Why will the Russian war in Ukraine affect Wimbledon?

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By HOWARD FENDRICH, AP Tennis Writer

The usual trophies and prize money will be on the line for Novak Djokovic, Iga Swiatek and other top players at Wimbledon, but there’s a significant change there this year: no one will earn ranking points, a precious currency in tennis, when the game begins. June 27.

The women’s and men’s professional circuits announced on Friday that they would not award those points at the grass-court Grand Slam tournament due to the All England Club’s decision to ban players from Russia and Belarus following the invasion. from Ukraine.

The WTA and ATP said they were reacting to what they called “discrimination”.

Here’s a look at how this unprecedented move happened and what it means:

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WHAT’S HAPPENING IN UKRAINE?

Russia, with the help of Belarus, launched an invasion of neighboring Ukraine on February 24. The shelling and siege of the southern port city of Mariupol killed more than 20,000 civilians, according to Ukraine, including strikes on a maternity hospital and a theater where civilians had taken shelter.

WHY DID WIMBLEDON BAR THE RUSSIANS AND BELARUS?

The All England Club, which organizes the oldest Grand Slam tournament (Wimbledon was first held in 1877), announced in April that it would not allow players from Russia or Belarus to participate in the event in 2022. Chief executive Sally Bolton defended the club’s decision as following a UK government directive, and she cited a “responsibility to play our part in limiting the possibility of Wimbledon being used to justify harm done to others by the Russian regime”.

HAVE OTHER SPORTS BANNED RUSSIAN ATHLETES?

Yes, including in football, where the Russian men’s team was expelled from this year’s World Cup qualifiers. Figure skating and athletics are among other sports to have taken action against Russian and Belarusian athletes. In tennis, players from these countries have been allowed to compete – including at Roland-Garros, the second Grand Slam tournament of the year, which begins in Paris on Sunday – but as “neutral” athletes who are not not identified by their nationality.

WHO CAN’T PLAY WIMBLEDON?

The hottest Russian tennis player at the moment is Daniil Medvedev, who won the US Open last September and briefly reached No. 1 in the men’s rankings this year. Another top male player is Andrey Rublev, who is ranked No. 7 in the ATP. WTA No. 7 Aryna Sabalenka, who was a semi-finalist at Wimbledon a year ago, and former No. 1 Victoria Azarenka, a two-time Australian Open champion, hail from Belarus.

WHY CANCEL RANKING POINTS?

The WTA and ATP condemned the invasion of Ukraine, but said it was not fair for the All England Club to stop certain players from playing due to the actions of their countries’ governments.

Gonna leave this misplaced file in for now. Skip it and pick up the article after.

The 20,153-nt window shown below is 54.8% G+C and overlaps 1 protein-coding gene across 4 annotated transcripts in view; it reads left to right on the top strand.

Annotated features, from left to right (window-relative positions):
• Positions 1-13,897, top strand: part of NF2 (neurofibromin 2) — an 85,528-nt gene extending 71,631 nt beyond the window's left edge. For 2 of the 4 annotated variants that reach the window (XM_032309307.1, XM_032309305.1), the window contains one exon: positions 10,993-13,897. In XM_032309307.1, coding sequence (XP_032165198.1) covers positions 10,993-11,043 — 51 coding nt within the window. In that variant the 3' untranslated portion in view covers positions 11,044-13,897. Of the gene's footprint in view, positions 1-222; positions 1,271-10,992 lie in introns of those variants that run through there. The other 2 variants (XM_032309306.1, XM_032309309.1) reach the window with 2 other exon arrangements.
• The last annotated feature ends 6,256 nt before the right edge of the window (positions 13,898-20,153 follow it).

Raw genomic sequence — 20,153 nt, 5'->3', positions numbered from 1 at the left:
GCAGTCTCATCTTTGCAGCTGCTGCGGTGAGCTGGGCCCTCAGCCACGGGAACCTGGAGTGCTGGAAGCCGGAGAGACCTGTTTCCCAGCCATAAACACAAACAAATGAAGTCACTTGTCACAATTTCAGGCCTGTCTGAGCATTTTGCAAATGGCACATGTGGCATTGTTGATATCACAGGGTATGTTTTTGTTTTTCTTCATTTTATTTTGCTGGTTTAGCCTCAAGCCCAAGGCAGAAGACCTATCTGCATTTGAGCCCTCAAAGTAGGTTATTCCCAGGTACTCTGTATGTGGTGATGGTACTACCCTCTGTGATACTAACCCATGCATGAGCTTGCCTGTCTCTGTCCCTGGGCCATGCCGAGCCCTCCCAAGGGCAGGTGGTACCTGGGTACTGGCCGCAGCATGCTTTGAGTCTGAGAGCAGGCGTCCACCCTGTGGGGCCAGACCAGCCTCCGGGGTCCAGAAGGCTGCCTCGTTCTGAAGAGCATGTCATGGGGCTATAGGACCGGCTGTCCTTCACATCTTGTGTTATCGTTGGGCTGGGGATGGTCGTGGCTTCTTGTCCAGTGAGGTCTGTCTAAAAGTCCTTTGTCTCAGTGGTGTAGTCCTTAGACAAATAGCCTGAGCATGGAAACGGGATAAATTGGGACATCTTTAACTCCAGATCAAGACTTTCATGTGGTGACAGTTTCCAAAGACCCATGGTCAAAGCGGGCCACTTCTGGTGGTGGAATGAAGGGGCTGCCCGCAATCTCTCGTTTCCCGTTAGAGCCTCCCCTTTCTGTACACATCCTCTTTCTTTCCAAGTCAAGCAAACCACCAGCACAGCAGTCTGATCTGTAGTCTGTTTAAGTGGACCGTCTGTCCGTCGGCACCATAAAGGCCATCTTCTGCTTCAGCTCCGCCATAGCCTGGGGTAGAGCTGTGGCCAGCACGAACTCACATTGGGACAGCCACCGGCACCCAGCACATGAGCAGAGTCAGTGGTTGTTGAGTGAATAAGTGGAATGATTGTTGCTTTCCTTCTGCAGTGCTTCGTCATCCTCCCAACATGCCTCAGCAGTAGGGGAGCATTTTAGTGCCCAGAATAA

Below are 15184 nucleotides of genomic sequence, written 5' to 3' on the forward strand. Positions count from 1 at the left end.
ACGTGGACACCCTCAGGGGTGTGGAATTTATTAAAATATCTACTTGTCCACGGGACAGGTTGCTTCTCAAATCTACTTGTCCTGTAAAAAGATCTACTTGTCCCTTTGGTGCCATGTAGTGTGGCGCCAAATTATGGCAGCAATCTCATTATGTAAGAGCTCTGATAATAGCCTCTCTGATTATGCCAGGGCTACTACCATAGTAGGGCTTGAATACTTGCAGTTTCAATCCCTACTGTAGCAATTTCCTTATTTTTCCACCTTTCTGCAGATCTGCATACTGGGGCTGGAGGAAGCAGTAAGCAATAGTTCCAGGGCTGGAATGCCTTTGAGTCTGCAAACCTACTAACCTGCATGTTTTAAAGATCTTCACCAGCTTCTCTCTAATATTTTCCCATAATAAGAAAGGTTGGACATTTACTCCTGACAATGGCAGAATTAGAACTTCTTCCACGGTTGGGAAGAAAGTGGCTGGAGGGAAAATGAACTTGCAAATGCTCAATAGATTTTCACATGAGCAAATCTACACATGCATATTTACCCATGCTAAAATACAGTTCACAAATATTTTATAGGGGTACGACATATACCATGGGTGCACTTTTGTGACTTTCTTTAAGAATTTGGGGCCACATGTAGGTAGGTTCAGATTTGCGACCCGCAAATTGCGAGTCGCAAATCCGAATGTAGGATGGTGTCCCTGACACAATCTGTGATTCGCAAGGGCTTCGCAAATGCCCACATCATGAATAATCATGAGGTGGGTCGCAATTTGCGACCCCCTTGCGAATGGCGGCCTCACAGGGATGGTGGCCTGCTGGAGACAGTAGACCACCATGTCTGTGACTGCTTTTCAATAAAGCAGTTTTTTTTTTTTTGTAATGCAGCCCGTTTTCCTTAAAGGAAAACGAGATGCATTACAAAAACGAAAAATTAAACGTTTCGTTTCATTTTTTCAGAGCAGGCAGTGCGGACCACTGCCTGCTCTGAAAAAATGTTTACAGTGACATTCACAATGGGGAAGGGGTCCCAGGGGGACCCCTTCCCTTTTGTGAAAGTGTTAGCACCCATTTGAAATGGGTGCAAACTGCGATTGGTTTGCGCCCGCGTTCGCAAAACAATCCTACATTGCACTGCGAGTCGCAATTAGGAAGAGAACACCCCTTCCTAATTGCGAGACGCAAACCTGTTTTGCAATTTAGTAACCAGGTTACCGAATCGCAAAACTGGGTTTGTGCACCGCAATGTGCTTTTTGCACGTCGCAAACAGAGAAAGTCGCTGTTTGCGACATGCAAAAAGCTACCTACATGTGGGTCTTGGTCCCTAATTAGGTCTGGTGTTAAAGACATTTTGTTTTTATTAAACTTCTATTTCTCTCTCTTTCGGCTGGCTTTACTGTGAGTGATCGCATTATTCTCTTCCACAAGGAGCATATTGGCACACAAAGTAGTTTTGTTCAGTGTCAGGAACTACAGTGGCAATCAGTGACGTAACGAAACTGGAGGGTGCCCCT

“Our rules and agreements exist to protect the rights of players as a whole,” the ATP said. “Unilateral decisions of this nature, if left unaddressed, set a damaging precedent for the rest of the tour.”

The International Tennis Federation has also withdrawn its ranking points from the junior and wheelchair events at Wimbledon.

Taylor Fritz, the highest-ranked American and No. 13 seed at French Open, said he thinks “most players are okay” with athletes from Russia and Belarus being allowed to play at Wimbledon. The ban, he said, “is a sign to show support for Ukraine, but you’re just punishing people based on where they were born…and they can’t really change that.”

HOW DO RANKING POINTS WORK? WHY ARE THEY IMPORTANT?

The official WTA and ATP rankings date from the early 1970s and are currently based on each player’s best results over the previous 52 weeks (women count their best 16 tournaments, men their best 19). Swiatek is the 28th woman to serve at the top of the WTA; Djokovic is one of 27 men to lead the ATP and has spent more weeks there than anyone. Wimbledon and the other three Grand Slams award 2,000 points each to the women’s and men’s singles champions, more than any other event. In addition to other metrics such as trophies or prize money, rankings are a way for fans, sponsors and others – including the players themselves – to understand where athletes fit in the hierarchy of the sport. . Technically, any tennis event that does not award ranking points is considered an exhibition.

HAS THIS HAPPENED BEFORE?

Representatives from the ATP, WTA and ITF said they were not aware of any previous instances of ranking points being taken away from a tournament.

WILL ANY PLAYERS SKIP WIMBLEDON BECAUSE THERE ARE NO RANKING POINTS?

It’s too early to know, but even without ranking points, Wimbledon still offers a lot of prestige and millions of dollars in prize money. “If you win it, I think you’d still be pretty happy,” said Jessica Pegula, an American seeded 11th at Roland Garros. “But I think it just depends on each person – how they feel, their motivation.”

WHAT HAPPENS AT THE US OPEN?

It is not yet known whether players from Russia or Belarus will be able to participate in the US Open, the last Grand Slam tournament of the year, which begins in New York on August 29. Widmaier wrote in an email, “and are in active dialogue with Ukrainian and Russian/Belarusian players, tours, other Grand Slams and other relevant parties.”

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